We’re So Short on Time: John Sayles on Lone Star | Interviews

One of the stunning things about “Lone Star” is how it deals with the possibility that some truth, though, is bad.

At the time that I was writing the movie, you know, the former Yugoslavia was falling apart, and you would hear people say, well, we’re killing them because they stole our land back in 1300. And you’re going, oh my God, they’re killing each other because of this ancient story that, true or not, is not useful anymore in determining the fate of real people who are alive right now. It’s actually harmful. So let’s look into that legend and maybe, you know, push it aside a little bit or actually revise it and tell more of the truth about it so we can understand the real, humane, lessons it’s trying to tell. We are a truly fraught place. We’re so fractured. Here’s a line and when people are on this side, they’re this and on this side, there’s that and no one is crossing those lines anymore. There are so many belief systems running around that any kind of unity even over issues of reality is so fractured. It makes the idea of ever having a unified country very, very difficult.

“Lone Star” is ultimately a hopeful film. Where do you find hope now? 

Oh boy. You know, maybe it’s when you talk to some young people who don’t accept the official story, you know, who are looking into it and becoming radicalized behind the right causes. Which is not to say the young aren’t prone to grabbing onto something that’s pretty raw, but if they can keep an open mind. I think the reaction to the abortion laws has been really positive, how women have gotten out and just said, no, this won’t stand. Any time people are able to demonstrate empathy for others experiencing things they aren’t and might never experience themselves – there’s hope in that. I do find hope, but it, but you know, we’re in a dangerous place. It’s hard not to feel like the problem isn’t one little group anymore. It’s a lot of our population that’s the problem–the ones who are obvious, but also the ones who don’t want to deal with what’s really going on. When we’re afraid, we grab onto these narrow belief systems full of magical thinking and a lot of really retrograde thinking in them, too, a lot of bigotry and ideas that aren’t very well thought through or based on experience and reason.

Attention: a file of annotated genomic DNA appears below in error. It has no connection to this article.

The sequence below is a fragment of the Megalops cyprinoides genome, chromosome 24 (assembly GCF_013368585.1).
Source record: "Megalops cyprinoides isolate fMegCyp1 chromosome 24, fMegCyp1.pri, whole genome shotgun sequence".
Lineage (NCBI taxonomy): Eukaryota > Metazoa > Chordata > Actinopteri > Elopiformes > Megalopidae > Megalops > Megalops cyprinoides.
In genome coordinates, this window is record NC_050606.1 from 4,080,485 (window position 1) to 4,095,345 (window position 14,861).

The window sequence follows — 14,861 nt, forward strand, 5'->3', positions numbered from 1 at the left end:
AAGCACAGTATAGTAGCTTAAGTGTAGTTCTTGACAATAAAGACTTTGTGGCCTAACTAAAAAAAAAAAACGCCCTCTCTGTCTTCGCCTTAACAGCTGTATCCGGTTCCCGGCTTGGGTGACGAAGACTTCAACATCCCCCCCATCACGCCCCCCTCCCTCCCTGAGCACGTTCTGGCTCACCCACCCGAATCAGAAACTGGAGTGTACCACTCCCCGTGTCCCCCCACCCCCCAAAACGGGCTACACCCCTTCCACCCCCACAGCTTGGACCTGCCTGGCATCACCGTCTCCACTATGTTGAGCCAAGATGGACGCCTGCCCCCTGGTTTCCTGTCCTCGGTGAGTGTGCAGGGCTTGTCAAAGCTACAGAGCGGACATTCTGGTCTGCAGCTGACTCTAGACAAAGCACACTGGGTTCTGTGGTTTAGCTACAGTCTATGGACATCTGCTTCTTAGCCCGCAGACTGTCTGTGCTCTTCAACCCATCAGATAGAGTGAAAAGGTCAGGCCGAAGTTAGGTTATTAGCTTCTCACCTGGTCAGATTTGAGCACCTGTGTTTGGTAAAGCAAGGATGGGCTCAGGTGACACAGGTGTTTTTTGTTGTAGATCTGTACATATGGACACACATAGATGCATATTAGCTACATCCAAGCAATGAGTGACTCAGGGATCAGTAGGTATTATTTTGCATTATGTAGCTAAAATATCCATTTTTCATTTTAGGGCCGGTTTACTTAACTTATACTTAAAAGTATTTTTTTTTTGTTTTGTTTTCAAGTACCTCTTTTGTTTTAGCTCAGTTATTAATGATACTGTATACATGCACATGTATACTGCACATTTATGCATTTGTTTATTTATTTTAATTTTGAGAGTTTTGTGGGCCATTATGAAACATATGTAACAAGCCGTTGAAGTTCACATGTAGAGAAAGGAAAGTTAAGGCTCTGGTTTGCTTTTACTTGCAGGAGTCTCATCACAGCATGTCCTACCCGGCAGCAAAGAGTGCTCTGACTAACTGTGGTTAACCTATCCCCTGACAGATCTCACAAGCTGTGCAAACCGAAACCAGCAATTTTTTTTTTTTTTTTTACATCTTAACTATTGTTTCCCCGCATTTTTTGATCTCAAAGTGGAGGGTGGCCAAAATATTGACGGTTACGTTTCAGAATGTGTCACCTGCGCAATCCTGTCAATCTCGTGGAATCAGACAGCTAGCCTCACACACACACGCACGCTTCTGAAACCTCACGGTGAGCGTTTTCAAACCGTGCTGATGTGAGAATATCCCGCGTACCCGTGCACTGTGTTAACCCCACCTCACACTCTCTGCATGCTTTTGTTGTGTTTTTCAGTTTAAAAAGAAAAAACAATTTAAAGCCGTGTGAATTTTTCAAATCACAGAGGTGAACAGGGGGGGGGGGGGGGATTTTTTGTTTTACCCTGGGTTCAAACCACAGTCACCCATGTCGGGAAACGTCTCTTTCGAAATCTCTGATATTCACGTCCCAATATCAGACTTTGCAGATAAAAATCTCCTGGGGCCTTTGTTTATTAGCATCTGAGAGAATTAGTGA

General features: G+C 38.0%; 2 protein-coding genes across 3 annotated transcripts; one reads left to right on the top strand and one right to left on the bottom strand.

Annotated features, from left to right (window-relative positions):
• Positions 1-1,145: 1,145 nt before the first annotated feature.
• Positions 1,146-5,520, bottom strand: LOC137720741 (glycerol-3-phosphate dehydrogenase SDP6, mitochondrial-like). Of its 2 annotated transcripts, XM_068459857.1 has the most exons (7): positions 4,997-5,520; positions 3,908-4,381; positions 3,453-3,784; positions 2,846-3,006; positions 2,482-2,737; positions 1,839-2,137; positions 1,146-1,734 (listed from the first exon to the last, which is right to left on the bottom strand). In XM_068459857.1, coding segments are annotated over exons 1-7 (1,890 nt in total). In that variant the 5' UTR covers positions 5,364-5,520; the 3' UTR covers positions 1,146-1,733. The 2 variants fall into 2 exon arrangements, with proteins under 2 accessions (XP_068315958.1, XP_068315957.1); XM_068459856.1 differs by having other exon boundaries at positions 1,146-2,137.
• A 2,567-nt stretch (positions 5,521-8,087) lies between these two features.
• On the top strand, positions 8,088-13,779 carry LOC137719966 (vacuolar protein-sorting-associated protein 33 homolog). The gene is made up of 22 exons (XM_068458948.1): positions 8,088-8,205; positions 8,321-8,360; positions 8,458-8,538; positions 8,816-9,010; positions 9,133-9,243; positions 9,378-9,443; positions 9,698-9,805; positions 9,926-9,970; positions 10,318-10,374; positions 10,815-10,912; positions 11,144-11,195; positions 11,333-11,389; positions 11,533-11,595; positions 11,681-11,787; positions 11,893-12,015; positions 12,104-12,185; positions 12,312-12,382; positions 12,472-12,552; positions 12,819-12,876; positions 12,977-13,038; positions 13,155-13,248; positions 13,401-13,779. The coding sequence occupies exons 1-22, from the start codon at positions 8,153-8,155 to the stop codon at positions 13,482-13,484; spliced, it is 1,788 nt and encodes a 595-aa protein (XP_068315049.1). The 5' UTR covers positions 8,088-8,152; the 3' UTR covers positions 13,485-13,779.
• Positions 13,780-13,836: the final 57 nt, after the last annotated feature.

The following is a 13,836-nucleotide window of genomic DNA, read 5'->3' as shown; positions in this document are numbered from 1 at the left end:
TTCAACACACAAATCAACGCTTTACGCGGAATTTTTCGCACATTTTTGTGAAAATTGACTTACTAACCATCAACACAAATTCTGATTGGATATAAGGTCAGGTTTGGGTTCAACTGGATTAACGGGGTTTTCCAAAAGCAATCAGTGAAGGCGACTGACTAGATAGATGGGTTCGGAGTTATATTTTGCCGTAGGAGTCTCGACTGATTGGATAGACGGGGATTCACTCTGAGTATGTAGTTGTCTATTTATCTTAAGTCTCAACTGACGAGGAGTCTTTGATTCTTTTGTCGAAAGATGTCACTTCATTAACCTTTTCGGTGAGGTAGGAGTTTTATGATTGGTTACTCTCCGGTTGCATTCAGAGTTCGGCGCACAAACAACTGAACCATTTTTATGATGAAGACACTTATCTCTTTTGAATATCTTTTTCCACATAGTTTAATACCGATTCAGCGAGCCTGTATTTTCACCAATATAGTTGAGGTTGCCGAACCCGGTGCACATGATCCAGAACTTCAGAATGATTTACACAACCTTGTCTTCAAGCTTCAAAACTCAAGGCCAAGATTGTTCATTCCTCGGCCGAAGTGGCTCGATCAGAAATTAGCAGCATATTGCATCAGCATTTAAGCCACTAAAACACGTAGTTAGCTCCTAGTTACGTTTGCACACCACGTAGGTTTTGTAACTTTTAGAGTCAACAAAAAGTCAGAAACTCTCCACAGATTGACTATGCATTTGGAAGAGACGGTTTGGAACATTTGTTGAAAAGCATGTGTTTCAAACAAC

Can you talk to me about the conversation between Sam and Pilar on the banks of a river that transitions to them as children? It reminds me of that Heraclitus quote about never being able to step in the same river twice.

Yeah, we literally shot it at the Rio Bravo, the Rio Grande, and you know several times in the movie I have characters talk about the line between things, you know, and that line may be a border, it may be a race, it may be a rule, like you’re not supposed to marry your relatives, you are defined by those lines drawn around you and between us. What’s on the other side is one thing, and what’s on this side is something else, and they can never mix. I drove out here to California and we stopped and we looked at the border wall, which looks like a very beautiful Cristo art installation thing. It’s cost us billions of dollars. It’s not really doing us much good. But it is symbolic to a lot of people of lines and therefore the security of our interior spaces so we’re, you know, dumping all this money into it to keep the loudest a little quieter. But that’s all it does, serve as a meaningful symbol to a lot of people. But what if we spent this energy feeling each other out about how these lines truncate our humanity? is it possible to erase that line between what our parents have wanted to segregate, that keeps us from experience and has widened the distance between us? It’s easier to build a tangible wall on an invisible border.

Sumber: www.rogerebert.com

Exit mobile version